On January 1st several new driving laws came into effect. The Brexit debates and increasing concerns around climate change have affected the laws for UK drivers, many vehicle owners may be unaware of the changes that are already in effect.

Here are some of the crucial law changes that you need to know:

Low Emission Rules

Last year London replaced the T-charge scheme with the Ultra-Low Emission Zone (ULEZ). Currently applied to Central London however this will also be extended to all of inner London for 2021. This policy could also be put in place for other parts of the country this year.

Car Tax Increase

If you’re an owner of a high emission vehicle you will be charged up to an additional £15 on your car tax. Diesel vehicle owners will also need to meet the new mandatory RDE2 emissions standard. If they fail, a higher tax rate will have to be paid. New car buyers will also face an extra £65 fee on the first year’s tax.

New MOT Rules

It’s important to get your car regularly MOT’d to ensure your safety and also the safety of other drivers. MOT’s now have new categories to help detect defects in cars.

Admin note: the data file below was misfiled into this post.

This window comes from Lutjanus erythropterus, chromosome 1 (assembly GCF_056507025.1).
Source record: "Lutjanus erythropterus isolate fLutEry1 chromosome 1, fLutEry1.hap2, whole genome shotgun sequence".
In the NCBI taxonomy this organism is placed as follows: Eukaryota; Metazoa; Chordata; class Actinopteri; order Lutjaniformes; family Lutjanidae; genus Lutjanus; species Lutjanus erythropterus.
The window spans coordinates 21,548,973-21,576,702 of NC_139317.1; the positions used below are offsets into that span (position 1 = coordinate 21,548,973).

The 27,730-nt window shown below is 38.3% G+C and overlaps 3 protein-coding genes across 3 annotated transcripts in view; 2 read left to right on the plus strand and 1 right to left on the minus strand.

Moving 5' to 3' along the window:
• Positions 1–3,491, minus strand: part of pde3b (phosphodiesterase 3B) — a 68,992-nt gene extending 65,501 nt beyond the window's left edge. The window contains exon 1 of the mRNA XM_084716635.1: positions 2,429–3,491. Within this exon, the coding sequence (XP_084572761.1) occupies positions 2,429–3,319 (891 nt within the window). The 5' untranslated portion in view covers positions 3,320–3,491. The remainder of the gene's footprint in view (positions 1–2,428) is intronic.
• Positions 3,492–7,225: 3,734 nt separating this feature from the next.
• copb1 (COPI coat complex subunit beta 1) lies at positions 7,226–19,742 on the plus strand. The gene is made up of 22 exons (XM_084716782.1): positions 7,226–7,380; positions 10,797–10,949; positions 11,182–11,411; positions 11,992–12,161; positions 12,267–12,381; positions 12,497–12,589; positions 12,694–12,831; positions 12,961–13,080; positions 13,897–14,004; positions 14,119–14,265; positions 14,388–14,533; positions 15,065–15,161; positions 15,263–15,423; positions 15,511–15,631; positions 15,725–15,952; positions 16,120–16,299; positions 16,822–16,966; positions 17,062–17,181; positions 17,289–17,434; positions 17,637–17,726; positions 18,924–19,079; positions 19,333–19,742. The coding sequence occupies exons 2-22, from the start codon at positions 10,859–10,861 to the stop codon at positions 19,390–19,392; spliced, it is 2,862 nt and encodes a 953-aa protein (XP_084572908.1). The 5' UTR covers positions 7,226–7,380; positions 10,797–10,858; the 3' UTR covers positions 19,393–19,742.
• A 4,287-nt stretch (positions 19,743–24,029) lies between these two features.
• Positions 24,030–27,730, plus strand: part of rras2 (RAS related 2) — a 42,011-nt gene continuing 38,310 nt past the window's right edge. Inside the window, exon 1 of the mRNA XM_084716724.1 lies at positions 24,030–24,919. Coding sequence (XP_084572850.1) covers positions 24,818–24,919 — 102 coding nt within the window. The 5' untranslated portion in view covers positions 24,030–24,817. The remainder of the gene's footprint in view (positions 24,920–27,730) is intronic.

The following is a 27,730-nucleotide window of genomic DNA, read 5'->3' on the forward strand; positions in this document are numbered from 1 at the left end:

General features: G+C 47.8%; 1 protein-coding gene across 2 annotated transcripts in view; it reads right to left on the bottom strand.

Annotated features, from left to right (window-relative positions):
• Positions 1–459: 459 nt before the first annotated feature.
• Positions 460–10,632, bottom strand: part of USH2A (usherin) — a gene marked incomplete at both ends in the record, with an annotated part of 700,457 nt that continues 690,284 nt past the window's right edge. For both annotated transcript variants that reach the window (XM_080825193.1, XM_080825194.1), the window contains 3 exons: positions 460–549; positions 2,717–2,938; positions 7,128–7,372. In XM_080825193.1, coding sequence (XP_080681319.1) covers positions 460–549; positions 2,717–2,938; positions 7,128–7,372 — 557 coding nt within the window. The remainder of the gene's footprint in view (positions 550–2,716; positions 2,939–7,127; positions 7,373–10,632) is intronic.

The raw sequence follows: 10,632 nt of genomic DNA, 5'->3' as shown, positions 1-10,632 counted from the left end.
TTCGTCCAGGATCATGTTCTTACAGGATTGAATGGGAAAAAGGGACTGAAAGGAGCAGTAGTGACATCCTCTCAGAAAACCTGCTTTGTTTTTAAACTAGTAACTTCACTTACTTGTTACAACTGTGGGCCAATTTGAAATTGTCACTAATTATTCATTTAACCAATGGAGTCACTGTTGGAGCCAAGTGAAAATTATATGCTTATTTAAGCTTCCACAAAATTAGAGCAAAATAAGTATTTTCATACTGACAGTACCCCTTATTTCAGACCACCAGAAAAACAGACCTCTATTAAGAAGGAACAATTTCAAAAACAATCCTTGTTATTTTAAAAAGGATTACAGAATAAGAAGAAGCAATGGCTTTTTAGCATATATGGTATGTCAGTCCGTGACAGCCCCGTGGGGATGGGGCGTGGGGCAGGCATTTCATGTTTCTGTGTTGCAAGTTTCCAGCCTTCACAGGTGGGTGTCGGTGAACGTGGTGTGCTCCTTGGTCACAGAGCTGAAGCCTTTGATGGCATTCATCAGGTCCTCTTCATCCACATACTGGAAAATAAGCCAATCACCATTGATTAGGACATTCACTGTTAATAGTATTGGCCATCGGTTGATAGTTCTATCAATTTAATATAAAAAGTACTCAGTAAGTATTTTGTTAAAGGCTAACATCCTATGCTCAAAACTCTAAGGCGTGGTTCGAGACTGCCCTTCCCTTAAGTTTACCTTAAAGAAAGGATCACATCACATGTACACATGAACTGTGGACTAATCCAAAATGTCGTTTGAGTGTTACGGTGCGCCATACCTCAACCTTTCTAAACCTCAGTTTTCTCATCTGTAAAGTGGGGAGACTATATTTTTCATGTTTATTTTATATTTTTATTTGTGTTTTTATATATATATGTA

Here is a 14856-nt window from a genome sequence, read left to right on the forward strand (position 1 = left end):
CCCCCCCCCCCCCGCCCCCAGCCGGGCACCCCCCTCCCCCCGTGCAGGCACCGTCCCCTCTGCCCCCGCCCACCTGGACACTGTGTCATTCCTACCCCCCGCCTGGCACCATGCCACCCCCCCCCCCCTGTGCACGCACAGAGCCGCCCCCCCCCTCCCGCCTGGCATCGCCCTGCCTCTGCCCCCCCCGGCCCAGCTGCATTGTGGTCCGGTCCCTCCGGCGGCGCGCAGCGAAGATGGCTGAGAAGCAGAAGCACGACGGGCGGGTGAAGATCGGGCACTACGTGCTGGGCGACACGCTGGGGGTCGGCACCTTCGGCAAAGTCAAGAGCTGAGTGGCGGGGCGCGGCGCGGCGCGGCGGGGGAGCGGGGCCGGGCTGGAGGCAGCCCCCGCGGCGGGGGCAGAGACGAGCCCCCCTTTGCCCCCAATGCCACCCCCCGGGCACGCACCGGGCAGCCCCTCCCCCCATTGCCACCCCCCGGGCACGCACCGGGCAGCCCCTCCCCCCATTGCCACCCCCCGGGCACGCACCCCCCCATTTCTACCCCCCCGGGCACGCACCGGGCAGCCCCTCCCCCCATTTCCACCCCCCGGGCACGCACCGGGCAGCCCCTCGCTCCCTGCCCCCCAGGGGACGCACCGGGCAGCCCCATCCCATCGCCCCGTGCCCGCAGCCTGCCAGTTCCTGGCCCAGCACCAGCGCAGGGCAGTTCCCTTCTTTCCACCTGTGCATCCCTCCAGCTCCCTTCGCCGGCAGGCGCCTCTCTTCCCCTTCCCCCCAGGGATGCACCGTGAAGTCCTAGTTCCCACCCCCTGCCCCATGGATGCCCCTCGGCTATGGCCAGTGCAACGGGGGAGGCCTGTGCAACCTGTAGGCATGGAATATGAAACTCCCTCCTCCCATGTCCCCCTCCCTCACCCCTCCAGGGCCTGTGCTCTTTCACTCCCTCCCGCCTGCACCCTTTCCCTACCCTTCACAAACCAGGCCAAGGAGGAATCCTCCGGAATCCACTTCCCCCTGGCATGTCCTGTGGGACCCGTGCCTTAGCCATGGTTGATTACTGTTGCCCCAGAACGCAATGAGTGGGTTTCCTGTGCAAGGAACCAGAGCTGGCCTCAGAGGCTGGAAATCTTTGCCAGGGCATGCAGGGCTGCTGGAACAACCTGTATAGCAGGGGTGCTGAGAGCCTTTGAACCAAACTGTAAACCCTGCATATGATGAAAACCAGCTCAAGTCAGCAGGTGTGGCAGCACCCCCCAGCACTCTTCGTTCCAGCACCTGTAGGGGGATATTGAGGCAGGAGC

Below is a list of the new categories that you will need to understand for your cars next MOT.

  • Pass – Meets the current legal standard
  • Advisory – Could have an effect in the future
  • Minor – No effect on safety, requires repair as soon as possible
  • Major – Could affect safety or the environment, cause for Fail
  • Dangerous – Direct risk to road safety or the environment, cause for fail

There are also new requirements being included in your MOT, the checks will include:

  • Under-inflated tyres
  • Contaminated brake fluid
  • Brake pad warning light/Missing brake pads or discs
  • Reversing lights
  • Daytime running lights

Driving Permits & Green Cards

Brexit has still left us unaware if we will be leaving the EU with a deal. However if the UK leaves without one, current British driving Licenses will be invalid for driving in Europe. The Government guidance advises that if you’re planning to drive in the EU you will need to buy an international permit costing £5.50, this will be available to purchase from the Post Office.

A motor insurance green card will also be required when driving your own car in the EU and EEA. These are available from your insurance provider by contacting them a month beforehand.

Driving Lessons on Motorways

Learner drivers were unable to use motorways until they had passed their test. The new law now allows them drive on motorways during lessons if accompanied by an instructor with dual controls in the car.